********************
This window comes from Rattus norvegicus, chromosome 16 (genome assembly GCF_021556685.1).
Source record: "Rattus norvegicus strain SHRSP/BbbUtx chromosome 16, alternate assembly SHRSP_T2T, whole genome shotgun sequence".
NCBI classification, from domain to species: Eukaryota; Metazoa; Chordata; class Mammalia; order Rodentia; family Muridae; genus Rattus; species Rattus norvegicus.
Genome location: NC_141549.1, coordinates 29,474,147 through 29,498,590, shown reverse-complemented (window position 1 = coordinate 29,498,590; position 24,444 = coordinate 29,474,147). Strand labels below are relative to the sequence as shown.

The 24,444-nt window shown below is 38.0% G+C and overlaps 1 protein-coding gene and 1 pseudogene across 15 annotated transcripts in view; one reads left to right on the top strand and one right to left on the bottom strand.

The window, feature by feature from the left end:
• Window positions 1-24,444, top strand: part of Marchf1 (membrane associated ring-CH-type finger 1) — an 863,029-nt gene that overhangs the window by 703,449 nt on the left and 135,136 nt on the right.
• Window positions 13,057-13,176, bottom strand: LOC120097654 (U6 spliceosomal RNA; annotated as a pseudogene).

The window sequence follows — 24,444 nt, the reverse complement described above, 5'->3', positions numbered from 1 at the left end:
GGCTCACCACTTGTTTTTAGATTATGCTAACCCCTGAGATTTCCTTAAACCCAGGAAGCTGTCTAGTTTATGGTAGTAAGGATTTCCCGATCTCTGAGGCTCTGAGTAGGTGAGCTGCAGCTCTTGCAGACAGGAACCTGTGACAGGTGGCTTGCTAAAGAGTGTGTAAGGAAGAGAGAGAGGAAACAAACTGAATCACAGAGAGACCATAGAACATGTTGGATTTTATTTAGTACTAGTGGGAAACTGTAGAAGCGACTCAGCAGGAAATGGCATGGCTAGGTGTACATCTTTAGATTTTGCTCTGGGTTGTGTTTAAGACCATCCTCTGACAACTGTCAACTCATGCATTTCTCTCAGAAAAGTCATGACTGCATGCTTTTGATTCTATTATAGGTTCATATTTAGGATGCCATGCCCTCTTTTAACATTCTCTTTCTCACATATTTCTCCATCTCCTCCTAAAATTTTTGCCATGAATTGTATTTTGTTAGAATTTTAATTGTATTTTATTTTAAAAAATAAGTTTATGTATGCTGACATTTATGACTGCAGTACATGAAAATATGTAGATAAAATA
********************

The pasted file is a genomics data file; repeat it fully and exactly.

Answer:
This window comes from Rattus norvegicus, chromosome 16 (genome assembly GCF_021556685.1).
Source record: "Rattus norvegicus strain SHRSP/BbbUtx chromosome 16, alternate assembly SHRSP_T2T, whole genome shotgun sequence".
NCBI classification, from domain to species: Eukaryota; Metazoa; Chordata; class Mammalia; order Rodentia; family Muridae; genus Rattus; species Rattus norvegicus.
Genome location: NC_141549.1, coordinates 29,474,147 through 29,498,590, shown reverse-complemented (window position 1 = coordinate 29,498,590; position 24,444 = coordinate 29,474,147). Strand labels below are relative to the sequence as shown.

The 24,444-nt window shown below is 38.0% G+C and overlaps 1 protein-coding gene and 1 pseudogene across 15 annotated transcripts in view; one reads left to right on the top strand and one right to left on the bottom strand.

The window, feature by feature from the left end:
• Window positions 1-24,444, top strand: part of Marchf1 (membrane associated ring-CH-type finger 1) — an 863,029-nt gene that overhangs the window by 703,449 nt on the left and 135,136 nt on the right.
• Window positions 13,057-13,176, bottom strand: LOC120097654 (U6 spliceosomal RNA; annotated as a pseudogene).

The window sequence follows — 24,444 nt, the reverse complement described above, 5'->3', positions numbered from 1 at the left end:
GGCTCACCACTTGTTTTTAGATTATGCTAACCCCTGAGATTTCCTTAAACCCAGGAAGCTGTCTAGTTTATGGTAGTAAGGATTTCCCGATCTCTGAGGCTCTGAGTAGGTGAGCTGCAGCTCTTGCAGACAGGAACCTGTGACAGGTGGCTTGCTAAAGAGTGTGTAAGGAAGAGAGAGAGGAAACAAACTGAATCACAGAGAGACCATAGAACATGTTGGATTTTATTTAGTACTAGTGGGAAACTGTAGAAGCGACTCAGCAGGAAATGGCATGGCTAGGTGTACATCTTTAGATTTTGCTCTGGGTTGTGTTTAAGACCATCCTCTGACAACTGTCAACTCATGCATTTCTCTCAGAAAAGTCATGACTGCATGCTTTTGATTCTATTATAGGTTCATATTTAGGATGCCATGCCCTCTTTTAACATTCTCTTTCTCACATATTTCTCCATCTCCTCCTAAAATTTTTGCCATGAATTGTATTTTGTTAGAATTTTAATTGTATTTTATTTTAAAAAATAAGTTTATGTATGCTGACATTTATGACTGCAGTACATGAAAATATGTAGATAAAATA